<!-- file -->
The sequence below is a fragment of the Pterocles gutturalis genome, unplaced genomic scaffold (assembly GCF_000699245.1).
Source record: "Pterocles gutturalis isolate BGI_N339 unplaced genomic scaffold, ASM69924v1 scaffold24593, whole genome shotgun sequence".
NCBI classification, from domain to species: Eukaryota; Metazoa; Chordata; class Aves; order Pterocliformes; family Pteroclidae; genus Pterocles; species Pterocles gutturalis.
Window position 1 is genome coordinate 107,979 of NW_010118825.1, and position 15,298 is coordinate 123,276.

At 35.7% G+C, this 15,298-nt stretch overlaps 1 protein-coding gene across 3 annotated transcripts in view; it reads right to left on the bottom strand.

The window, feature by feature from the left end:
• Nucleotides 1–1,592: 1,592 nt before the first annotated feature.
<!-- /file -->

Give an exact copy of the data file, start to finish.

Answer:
The sequence below is a fragment of the Pterocles gutturalis genome, unplaced genomic scaffold (assembly GCF_000699245.1).
Source record: "Pterocles gutturalis isolate BGI_N339 unplaced genomic scaffold, ASM69924v1 scaffold24593, whole genome shotgun sequence".
NCBI classification, from domain to species: Eukaryota; Metazoa; Chordata; class Aves; order Pterocliformes; family Pteroclidae; genus Pterocles; species Pterocles gutturalis.
Window position 1 is genome coordinate 107,979 of NW_010118825.1, and position 15,298 is coordinate 123,276.

At 35.7% G+C, this 15,298-nt stretch overlaps 1 protein-coding gene across 3 annotated transcripts in view; it reads right to left on the bottom strand.

The window, feature by feature from the left end:
• Nucleotides 1–1,592: 1,592 nt before the first annotated feature.